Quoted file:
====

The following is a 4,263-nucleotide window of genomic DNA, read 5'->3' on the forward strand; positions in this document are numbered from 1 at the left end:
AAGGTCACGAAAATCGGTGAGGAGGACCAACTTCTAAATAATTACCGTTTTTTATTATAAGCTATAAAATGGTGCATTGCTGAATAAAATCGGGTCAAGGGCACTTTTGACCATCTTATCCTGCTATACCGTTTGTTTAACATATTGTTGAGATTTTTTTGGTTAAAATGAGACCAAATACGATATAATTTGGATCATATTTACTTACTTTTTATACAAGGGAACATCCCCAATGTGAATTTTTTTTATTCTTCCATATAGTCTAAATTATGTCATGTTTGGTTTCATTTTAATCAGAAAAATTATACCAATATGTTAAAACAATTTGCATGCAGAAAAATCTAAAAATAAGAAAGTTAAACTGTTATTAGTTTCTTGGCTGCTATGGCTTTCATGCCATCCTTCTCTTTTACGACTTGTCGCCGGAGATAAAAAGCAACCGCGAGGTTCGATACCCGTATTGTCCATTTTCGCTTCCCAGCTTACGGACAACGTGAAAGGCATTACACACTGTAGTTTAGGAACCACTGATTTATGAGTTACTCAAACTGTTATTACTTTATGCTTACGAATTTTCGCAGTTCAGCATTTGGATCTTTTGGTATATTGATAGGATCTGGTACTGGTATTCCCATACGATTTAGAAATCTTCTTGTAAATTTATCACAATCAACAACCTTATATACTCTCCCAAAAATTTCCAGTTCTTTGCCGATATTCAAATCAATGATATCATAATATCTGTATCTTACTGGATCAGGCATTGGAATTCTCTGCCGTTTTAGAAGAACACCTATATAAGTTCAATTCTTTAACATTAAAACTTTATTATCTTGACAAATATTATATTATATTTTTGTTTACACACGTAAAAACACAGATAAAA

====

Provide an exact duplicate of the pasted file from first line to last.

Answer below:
The following is a 4,263-nucleotide window of genomic DNA, read 5'->3' on the forward strand; positions in this document are numbered from 1 at the left end:
AAGGTCACGAAAATCGGTGAGGAGGACCAACTTCTAAATAATTACCGTTTTTTATTATAAGCTATAAAATGGTGCATTGCTGAATAAAATCGGGTCAAGGGCACTTTTGACCATCTTATCCTGCTATACCGTTTGTTTAACATATTGTTGAGATTTTTTTGGTTAAAATGAGACCAAATACGATATAATTTGGATCATATTTACTTACTTTTTATACAAGGGAACATCCCCAATGTGAATTTTTTTTATTCTTCCATATAGTCTAAATTATGTCATGTTTGGTTTCATTTTAATCAGAAAAATTATACCAATATGTTAAAACAATTTGCATGCAGAAAAATCTAAAAATAAGAAAGTTAAACTGTTATTAGTTTCTTGGCTGCTATGGCTTTCATGCCATCCTTCTCTTTTACGACTTGTCGCCGGAGATAAAAAGCAACCGCGAGGTTCGATACCCGTATTGTCCATTTTCGCTTCCCAGCTTACGGACAACGTGAAAGGCATTACACACTGTAGTTTAGGAACCACTGATTTATGAGTTACTCAAACTGTTATTACTTTATGCTTACGAATTTTCGCAGTTCAGCATTTGGATCTTTTGGTATATTGATAGGATCTGGTACTGGTATTCCCATACGATTTAGAAATCTTCTTGTAAATTTATCACAATCAACAACCTTATATACTCTCCCAAAAATTTCCAGTTCTTTGCCGATATTCAAATCAATGATATCATAATATCTGTATCTTACTGGATCAGGCATTGGAATTCTCTGCCGTTTTAGAAGAACACCTATATAAGTTCAATTCTTTAACATTAAAACTTTATTATCTTGACAAATATTATATTATATTTTTGTTTACACACGTAAAAACACAGATAAAA